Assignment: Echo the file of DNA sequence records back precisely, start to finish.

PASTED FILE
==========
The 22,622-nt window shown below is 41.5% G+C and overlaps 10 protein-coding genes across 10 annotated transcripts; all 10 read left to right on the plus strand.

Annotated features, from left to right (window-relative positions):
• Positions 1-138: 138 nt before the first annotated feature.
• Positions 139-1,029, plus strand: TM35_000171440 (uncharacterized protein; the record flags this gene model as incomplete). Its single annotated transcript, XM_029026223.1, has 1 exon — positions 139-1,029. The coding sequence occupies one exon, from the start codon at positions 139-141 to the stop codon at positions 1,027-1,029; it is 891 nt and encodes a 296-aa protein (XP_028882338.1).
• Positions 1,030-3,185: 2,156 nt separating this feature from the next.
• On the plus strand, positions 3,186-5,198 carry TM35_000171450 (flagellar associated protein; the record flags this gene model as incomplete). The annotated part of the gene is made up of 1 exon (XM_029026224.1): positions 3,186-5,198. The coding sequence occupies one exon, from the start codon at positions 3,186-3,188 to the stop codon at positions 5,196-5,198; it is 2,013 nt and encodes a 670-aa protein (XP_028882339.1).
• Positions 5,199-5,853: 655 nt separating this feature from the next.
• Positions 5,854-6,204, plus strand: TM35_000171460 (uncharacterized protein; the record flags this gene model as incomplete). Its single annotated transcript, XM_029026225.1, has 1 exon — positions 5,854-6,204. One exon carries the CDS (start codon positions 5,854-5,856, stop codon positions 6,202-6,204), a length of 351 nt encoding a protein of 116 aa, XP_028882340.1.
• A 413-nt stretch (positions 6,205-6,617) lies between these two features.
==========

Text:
The 22,622-nt window shown below is 41.5% G+C and overlaps 10 protein-coding genes across 10 annotated transcripts; all 10 read left to right on the plus strand.

Annotated features, from left to right (window-relative positions):
• Positions 1-138: 138 nt before the first annotated feature.
• Positions 139-1,029, plus strand: TM35_000171440 (uncharacterized protein; the record flags this gene model as incomplete). Its single annotated transcript, XM_029026223.1, has 1 exon — positions 139-1,029. The coding sequence occupies one exon, from the start codon at positions 139-141 to the stop codon at positions 1,027-1,029; it is 891 nt and encodes a 296-aa protein (XP_028882338.1).
• Positions 1,030-3,185: 2,156 nt separating this feature from the next.
• On the plus strand, positions 3,186-5,198 carry TM35_000171450 (flagellar associated protein; the record flags this gene model as incomplete). The annotated part of the gene is made up of 1 exon (XM_029026224.1): positions 3,186-5,198. The coding sequence occupies one exon, from the start codon at positions 3,186-3,188 to the stop codon at positions 5,196-5,198; it is 2,013 nt and encodes a 670-aa protein (XP_028882339.1).
• Positions 5,199-5,853: 655 nt separating this feature from the next.
• Positions 5,854-6,204, plus strand: TM35_000171460 (uncharacterized protein; the record flags this gene model as incomplete). Its single annotated transcript, XM_029026225.1, has 1 exon — positions 5,854-6,204. One exon carries the CDS (start codon positions 5,854-5,856, stop codon positions 6,202-6,204), a length of 351 nt encoding a protein of 116 aa, XP_028882340.1.
• A 413-nt stretch (positions 6,205-6,617) lies between these two features.